Here is a video of Matthew Dickman reading at the San Francisco Zen Center. You may love his poetry or hate it, but you must at least take an interest in what he says about the nature of poetry. He says:
“I don’t know a lot about Buddhism, but I also don’t know a lot about poetry. But something I think that they have in common is that in their nature, I think they’re radical. And I think they’re radical because in our society, they support and dignify things like compassion and humanity, a looking inward toward the self and sharing the best of ourselves. I think it’s a very special thing that the two are being combined this evening.”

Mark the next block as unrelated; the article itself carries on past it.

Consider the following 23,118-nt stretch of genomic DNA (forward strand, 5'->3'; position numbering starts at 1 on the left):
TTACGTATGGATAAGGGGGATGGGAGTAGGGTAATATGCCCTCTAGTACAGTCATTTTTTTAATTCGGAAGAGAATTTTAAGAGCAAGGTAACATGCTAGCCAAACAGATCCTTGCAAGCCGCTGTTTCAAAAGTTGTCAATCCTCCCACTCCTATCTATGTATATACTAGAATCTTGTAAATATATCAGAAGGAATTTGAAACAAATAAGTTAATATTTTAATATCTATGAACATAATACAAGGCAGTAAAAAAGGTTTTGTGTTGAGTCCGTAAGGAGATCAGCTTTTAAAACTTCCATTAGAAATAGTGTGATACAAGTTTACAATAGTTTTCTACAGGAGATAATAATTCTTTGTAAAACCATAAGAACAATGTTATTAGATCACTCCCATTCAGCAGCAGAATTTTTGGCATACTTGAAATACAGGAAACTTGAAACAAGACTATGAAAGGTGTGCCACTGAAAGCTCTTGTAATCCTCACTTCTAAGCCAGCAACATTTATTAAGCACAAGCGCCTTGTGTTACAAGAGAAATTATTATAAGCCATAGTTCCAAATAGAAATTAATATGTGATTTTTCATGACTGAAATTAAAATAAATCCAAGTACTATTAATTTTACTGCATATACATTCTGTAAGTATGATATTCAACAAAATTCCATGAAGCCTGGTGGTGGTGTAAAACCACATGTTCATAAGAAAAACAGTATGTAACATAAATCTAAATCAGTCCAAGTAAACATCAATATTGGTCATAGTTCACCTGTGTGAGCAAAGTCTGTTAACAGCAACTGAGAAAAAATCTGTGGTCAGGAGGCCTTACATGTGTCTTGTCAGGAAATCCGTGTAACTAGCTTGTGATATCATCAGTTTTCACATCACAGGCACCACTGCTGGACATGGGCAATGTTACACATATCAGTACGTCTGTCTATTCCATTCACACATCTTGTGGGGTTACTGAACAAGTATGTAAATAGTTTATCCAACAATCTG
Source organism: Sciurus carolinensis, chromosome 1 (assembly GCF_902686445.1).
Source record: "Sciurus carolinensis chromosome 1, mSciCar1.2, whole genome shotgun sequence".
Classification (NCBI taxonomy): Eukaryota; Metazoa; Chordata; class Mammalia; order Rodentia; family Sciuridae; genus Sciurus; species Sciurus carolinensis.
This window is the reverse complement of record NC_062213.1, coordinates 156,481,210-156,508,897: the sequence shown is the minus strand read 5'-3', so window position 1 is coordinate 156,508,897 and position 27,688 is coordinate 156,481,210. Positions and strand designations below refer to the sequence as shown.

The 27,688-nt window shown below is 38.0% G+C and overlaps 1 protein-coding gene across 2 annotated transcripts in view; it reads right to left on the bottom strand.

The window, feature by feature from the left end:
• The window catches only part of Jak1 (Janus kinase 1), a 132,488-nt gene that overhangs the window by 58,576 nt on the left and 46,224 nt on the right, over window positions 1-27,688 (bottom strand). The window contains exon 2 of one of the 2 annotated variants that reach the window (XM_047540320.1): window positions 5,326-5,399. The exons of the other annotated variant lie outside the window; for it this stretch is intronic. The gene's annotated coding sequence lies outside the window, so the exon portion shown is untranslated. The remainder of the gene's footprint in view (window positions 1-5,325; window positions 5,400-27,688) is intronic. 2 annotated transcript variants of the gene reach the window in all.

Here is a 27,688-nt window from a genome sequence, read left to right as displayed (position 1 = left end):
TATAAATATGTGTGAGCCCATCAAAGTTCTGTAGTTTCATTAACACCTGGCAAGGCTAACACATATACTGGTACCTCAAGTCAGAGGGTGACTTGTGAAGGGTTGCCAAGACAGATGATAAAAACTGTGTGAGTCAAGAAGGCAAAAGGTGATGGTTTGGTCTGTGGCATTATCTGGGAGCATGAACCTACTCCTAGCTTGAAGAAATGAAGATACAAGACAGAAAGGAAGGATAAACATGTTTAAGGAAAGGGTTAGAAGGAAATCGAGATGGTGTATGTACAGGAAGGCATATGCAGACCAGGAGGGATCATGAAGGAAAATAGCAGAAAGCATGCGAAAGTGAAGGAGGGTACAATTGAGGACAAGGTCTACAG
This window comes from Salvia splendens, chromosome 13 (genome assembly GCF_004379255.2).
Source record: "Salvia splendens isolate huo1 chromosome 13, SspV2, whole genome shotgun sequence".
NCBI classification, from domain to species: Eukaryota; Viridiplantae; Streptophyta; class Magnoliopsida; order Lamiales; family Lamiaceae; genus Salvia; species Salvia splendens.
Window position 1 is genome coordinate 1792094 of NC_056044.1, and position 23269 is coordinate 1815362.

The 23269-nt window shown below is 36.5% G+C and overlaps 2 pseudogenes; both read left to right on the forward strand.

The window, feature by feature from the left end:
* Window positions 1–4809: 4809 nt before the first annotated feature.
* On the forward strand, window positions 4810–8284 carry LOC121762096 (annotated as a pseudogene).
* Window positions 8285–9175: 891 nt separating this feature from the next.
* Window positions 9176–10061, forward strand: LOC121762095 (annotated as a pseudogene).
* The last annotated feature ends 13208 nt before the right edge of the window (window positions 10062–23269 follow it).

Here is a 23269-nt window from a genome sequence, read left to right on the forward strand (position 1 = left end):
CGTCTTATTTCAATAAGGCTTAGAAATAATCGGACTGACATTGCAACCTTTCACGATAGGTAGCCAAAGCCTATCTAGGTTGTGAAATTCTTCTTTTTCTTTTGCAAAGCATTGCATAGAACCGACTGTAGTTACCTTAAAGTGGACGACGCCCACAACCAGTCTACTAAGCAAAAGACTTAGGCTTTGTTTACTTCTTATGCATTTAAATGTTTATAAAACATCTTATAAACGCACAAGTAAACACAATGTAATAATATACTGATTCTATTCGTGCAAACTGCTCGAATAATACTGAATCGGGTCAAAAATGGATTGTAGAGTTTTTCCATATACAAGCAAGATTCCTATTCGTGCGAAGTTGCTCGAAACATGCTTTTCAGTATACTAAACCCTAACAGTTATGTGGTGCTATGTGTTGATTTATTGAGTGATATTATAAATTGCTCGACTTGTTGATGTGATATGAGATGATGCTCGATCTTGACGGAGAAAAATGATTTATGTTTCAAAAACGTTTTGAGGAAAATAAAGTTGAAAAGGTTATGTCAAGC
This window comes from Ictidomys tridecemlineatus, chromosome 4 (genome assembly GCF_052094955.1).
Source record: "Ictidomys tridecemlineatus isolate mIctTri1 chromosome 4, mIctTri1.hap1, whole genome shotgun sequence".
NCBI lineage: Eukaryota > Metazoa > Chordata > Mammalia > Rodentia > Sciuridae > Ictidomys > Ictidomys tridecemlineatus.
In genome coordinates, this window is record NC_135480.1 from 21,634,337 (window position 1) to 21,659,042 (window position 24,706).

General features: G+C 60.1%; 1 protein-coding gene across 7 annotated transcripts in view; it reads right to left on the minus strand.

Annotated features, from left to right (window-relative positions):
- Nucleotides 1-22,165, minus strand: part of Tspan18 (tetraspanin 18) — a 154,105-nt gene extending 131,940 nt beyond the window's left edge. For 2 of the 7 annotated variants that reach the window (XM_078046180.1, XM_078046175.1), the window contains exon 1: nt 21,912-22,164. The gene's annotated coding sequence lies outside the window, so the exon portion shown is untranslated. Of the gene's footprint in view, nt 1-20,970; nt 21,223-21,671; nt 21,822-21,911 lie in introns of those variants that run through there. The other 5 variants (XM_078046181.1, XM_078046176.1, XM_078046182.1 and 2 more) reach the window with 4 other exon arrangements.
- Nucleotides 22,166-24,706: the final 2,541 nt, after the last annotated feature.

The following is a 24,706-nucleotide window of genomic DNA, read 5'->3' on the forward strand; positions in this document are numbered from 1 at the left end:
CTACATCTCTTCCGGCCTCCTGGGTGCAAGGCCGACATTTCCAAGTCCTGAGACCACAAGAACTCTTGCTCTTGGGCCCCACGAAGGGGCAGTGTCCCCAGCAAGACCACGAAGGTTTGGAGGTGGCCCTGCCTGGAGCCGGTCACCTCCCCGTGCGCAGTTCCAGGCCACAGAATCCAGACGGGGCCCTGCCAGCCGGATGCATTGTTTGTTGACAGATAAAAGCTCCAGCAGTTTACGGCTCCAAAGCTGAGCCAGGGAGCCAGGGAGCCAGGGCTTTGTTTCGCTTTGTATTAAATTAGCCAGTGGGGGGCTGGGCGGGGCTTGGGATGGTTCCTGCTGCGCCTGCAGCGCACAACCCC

Most wouldn’t identify poetry as radical, but any serious student of literature, and poetry in particular, realizes that it is indeed a radical form of art, especially against the backdrop of contemporary United States culture. In poetry, the recognition and love of humanness in another is examined and ultimately, hopefully, glorified. In a better world, this would not be a radical act, but in a country fighting distant wars, populated largely by less-than-active consumers, and that focuses nearly all its attention on external entertainment, poetry and all that it seeks to accomplish becomes extremely radical. Ultimately, the radical nature of poetry is what makes it so valuable as a tool for social and personal awakening.